Team North America.
It seems inevitable that North America's fast-skating, high-scoring offensive game will have to give way to a plodding defensive game if it's serious about winning.
Team North America has quickly become everyone’s favorite team in the World Cup of Hockey. It is certainly the fastest and most intriguing of the eight. And the one with the most earning potential.
It’s hard not to look at what you see and be impressed. The under-24s will be able to skate circles around everyone in the tournament and the best thing about this team is that it seems unwilling to show up for this event to simply pick up a Participant Badge. These kids really think they can win this thing and it would be wonderful to see them do just that.
They might. But then again, it might turn out to be like the semifinal of the 200-metre race at the Rio Olympics. You’ll remember that in the dying seconds of that race, Canadian upstart Andre DeGrasse pushed the pace and very nearly caught and passed the legendary Usain Bolt. The fastest man on the planet responded by giving DeGrasse a finger wag at the finish line. It was almost as though Bolt was saying, “Have your fun, kid. But there’s no way you’re beating me here. Then in the final, Bolt easily won by a 0.24 second margin over DeGrasse.
You wonder if that might not happen with Team North America once the puck drops for realsies in Toronto on the weekend. The juniors will receive a much more stern test, one would think, when they face the Czechs in their final tune-up game Wednesday night, but there’s a good chance they could enter the tournament without having faced a legitimate contender in this tournament. (As an aside, is it just me or is the pre-tournament schedule for this cash grab longer than the gestation period for an elephant?)
What your trusty correspondent fears for the North Americans is what most other people fear – that for all their speed, savvy and swagger – these kids won’t be able to hang with the big boys unless they fall in line and play the sleep-inducing type of hockey that wins in the NHL these days. There are a lot of people who want the North American team to zip its way around the ice and win games 6-4, the way they did against Team Europe after nearly blowing a 5-1 lead Saturday night. But once they get up against teams that can compensate for that with size, smarts, positioning and smothering defense, the fear is the kids will be exposed and suddenly out of their comfort zones. The kids have excelled in the first two games against Team Europe because they’ve found a willing dance partner, and old and slow team that doesn’t have near enough depth.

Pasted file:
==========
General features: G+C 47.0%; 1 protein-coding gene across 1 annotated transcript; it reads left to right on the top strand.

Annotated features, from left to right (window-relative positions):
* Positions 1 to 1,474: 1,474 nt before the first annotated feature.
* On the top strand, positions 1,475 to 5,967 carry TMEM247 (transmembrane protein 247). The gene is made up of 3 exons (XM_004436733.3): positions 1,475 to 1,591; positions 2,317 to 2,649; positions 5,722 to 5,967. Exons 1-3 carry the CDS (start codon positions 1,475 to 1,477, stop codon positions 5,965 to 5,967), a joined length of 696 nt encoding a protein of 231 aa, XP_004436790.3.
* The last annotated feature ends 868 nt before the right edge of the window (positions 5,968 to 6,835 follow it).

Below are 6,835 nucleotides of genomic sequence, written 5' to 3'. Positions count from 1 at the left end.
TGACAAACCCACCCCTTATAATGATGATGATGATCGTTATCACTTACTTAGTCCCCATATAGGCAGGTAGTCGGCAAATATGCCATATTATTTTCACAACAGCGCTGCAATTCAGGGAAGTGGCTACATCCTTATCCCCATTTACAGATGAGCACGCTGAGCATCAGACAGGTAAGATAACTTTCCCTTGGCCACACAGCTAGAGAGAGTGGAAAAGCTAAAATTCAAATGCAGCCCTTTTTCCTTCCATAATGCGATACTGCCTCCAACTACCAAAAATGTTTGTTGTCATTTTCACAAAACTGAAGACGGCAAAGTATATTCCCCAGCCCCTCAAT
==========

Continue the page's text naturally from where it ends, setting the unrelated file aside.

You might point to the Pittsburgh Penguins and how they turned the Stanley Cup final against the San Jose Sharks into a track meet last spring and find some hope. And that would be great. But one of the biggest reasons why the Penguins won the series was that their best player channeled his inner Bob Gainey and shut down San Jose’s top offensive players. That’s the way the game is played these days and we can all moan about it, but it wins.
Do you really think the top teams in the tournament are looking at the North Americans and shrugging their shoulders, saying there is no way they can compete with that speed? Not a chance. They’re plotting their defense of it as you’re reading these words. Take that to the bank. Hockey has become increasingly micromanaged and one need look no further than Team Canada to realize that. This is a team of the best players that has a head coach and four (four!) assistant coaches. There was no need for Canada to work on skill development or offensive systems in its preparation, so Mike Babcock had his charges working on line changes and other minutiae that wins hockey games and puts fans to sleep.
The North American team is going to have to play a much more well-rounded, and boring, game and its coaching staff knows it. So don’t be surprised if somewhere between now and the beginning of the tournament, this teams goes from cute and cuddly to predictable and boring. These kids are the best players in the world in their age group – and in some cases are among the best players in the world, period. They didn’t get there solely be freelancing and not listening to their coaches.
And somewhere along the line, they’ll have to find a way to fall into line and play the kind of hockey that wins these days. As much as we’d like that not to be the case, that’s the reality of the situation. These kids and their coaches would love to entertain everyone, but they didn’t start their season two weeks early to simply wow everyone with their skills and go home early from the tournament.